EXCLUSIVE: Charity Commission to assess Amnesty ‘apartheid’ report funding claims
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EXCLUSIVE: Charity Commission to assess Amnesty ‘apartheid’ report funding claims

Regulator confirms it is looking into whether funds donated to Amnesty were used in its controversial report about Israel, 'and if so, whether this is of regulatory concern'.

Lee Harpin is the Jewish News's political editor

The Amnesty report was published earlier in February
The Amnesty report was published earlier in February

The Charity Commission has confirmed to Jewish News it is assessing whether donations were used to fund Amnesty International’s “apartheid state” report on Israel – and “if so, whether this is of regulatory concern”.

A spokesperson for the watchdog said it was “aware” of concerns raised over this matter and “in line with our standard process are currently assessing information to determine if charitable funds have been used to fund the report and, if so, whether this is of regulatory concern. ”

Amnesty raises money in Britain as a charitable trust, which means that it receives tax benefits such as gift aid from Her Majesty’s Revenue and Customs.

However, it published its reports through a limited company, Amnesty International Ltd, which it funds.

Charity Commission rules say that when charities do this, they must ensure that the company uses its funding for charitable purposes and the “public benefit”.

In a report published earlier this month Amnesty international said that Israeli laws, policies and practices against Palestinians in Israel and the occupied territories amounted to apartheid.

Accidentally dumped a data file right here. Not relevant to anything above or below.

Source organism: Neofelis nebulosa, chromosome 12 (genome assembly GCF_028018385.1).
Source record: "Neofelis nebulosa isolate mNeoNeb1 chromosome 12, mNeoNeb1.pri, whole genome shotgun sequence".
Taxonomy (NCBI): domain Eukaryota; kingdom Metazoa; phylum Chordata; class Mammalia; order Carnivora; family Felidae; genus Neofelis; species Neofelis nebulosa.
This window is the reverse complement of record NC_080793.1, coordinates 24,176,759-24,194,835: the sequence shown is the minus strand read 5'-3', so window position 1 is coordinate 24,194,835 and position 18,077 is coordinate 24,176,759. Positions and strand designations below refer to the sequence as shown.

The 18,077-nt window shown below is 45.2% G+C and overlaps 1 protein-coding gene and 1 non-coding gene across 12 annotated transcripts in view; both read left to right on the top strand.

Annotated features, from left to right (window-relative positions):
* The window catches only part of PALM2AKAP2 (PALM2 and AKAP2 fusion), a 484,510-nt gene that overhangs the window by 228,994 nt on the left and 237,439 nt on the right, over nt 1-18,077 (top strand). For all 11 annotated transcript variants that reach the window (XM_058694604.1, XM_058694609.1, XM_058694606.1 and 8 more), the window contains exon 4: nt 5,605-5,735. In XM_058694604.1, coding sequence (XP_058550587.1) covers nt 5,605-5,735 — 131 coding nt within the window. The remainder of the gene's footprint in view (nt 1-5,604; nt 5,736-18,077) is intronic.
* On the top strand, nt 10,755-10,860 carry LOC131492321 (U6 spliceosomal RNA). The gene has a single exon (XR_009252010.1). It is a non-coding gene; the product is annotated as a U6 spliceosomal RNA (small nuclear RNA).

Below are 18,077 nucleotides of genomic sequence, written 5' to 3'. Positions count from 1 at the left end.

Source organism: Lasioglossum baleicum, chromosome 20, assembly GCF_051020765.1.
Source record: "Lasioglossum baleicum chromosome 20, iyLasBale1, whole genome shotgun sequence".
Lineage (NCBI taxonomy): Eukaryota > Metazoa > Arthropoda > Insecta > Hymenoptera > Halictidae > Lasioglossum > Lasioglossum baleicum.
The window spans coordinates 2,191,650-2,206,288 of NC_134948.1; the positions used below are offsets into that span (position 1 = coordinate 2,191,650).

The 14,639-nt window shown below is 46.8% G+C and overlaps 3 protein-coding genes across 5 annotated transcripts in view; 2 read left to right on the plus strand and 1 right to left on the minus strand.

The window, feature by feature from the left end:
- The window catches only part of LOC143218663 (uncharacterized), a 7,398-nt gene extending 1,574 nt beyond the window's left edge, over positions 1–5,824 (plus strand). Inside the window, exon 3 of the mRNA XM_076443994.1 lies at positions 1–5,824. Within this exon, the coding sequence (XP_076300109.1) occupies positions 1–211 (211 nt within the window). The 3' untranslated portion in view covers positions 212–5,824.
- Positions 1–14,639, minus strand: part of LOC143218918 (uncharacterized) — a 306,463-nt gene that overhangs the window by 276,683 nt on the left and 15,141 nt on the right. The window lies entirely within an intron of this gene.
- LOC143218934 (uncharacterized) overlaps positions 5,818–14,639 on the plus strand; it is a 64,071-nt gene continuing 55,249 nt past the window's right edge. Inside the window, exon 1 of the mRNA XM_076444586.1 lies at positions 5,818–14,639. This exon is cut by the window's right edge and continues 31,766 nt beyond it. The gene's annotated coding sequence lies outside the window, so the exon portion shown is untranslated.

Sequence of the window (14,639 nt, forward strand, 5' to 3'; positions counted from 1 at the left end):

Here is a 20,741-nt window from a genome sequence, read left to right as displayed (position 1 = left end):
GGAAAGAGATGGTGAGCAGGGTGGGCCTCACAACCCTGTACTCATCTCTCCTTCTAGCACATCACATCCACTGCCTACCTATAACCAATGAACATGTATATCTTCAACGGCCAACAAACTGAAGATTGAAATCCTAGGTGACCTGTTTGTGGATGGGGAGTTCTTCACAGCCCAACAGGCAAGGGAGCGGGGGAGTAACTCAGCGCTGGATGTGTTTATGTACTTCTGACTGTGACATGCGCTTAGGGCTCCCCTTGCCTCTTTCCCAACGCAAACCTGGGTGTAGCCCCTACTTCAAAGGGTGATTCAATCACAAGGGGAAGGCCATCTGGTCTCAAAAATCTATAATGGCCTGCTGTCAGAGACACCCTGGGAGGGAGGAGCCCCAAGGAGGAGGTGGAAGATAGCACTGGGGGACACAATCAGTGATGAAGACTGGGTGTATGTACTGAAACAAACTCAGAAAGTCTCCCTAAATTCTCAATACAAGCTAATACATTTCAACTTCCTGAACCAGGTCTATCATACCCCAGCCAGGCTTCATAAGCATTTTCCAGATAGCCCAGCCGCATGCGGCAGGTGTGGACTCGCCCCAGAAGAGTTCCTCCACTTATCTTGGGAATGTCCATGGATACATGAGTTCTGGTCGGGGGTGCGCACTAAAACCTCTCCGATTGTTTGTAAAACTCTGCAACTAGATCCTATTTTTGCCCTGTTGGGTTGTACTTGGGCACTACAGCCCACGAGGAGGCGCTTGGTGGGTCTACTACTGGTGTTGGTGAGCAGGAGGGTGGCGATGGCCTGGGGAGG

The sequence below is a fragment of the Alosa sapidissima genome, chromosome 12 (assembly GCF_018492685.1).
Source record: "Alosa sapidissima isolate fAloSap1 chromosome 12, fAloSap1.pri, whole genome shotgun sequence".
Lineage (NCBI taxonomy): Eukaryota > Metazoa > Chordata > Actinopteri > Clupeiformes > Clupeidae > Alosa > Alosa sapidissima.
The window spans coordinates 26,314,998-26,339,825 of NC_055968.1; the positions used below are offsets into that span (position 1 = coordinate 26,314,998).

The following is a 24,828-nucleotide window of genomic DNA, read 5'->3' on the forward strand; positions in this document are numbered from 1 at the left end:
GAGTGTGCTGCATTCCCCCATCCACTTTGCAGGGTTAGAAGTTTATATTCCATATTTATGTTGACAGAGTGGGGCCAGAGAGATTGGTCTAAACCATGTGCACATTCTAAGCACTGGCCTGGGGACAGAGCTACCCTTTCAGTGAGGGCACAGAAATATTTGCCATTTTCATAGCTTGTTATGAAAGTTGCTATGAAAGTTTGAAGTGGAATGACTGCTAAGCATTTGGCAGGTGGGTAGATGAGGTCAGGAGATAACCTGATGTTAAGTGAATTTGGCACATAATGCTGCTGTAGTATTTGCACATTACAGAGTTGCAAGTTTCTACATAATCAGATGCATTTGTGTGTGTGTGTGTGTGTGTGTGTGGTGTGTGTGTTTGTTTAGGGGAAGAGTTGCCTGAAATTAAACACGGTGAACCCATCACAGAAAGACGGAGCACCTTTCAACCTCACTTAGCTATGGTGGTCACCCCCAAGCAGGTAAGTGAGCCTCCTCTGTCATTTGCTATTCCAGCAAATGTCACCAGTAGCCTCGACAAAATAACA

The report alleged that the state of Israel maintains “an institutionalised regime of oppression and domination of the Palestinian population for the benefit of Jewish Israelis”.

The report repeatedly said that the Jewish state is guilty of human rights breaches.

Critics said the report showed bias by barely mentioning violence against Israeli civilians and manipulating facts and quotes.

Jonathan Turner, chief executive of the UK campaign group Lawyers for Israel, was amongst those who raised the issue of those sponsoring the report.

He said: “The Charity Commission and HMRC should consider whether the sponsorship of this report by Amnesty International’s UK Charities is compatible with their charitable status and tax benefits.”

Lord Carlile, QC, the former government reviewer of anti-terrorism legislation, called the report “overtly political”, adding:“This is on the very edge of their permissible role as a charity.”

Marie van der Zyl, president of the Board of Deputies of British Jews, and Keith Black, chairman of the Jewish Leadership Council, said in a joint statement: “At a time of rising attacks on Jews around the world, Amnesty’s report is not just an attack on the state of Israel. It is an attack on the very concept and existence of Jewish sovereignty and on the Jewish people.”

A Charity Commission spokesperson confirmed to Jewish News they were aware of questions now raised over the legality of funding of the report.

A spokesperson said: “We are aware of this matter and in line with our standard process, are currently assessing information to determine if charitable funds have been used to fund the report and, if so, whether this is of regulatory concern.

“Amnesty International, the author of the report, is not a charity and therefore outside of the Commission’s jurisdiction. We cannot comment further at this time.”

Amnesty International told Jewish News: “Amnesty International will be happy to work with the Commission to answer any questions they might have”.

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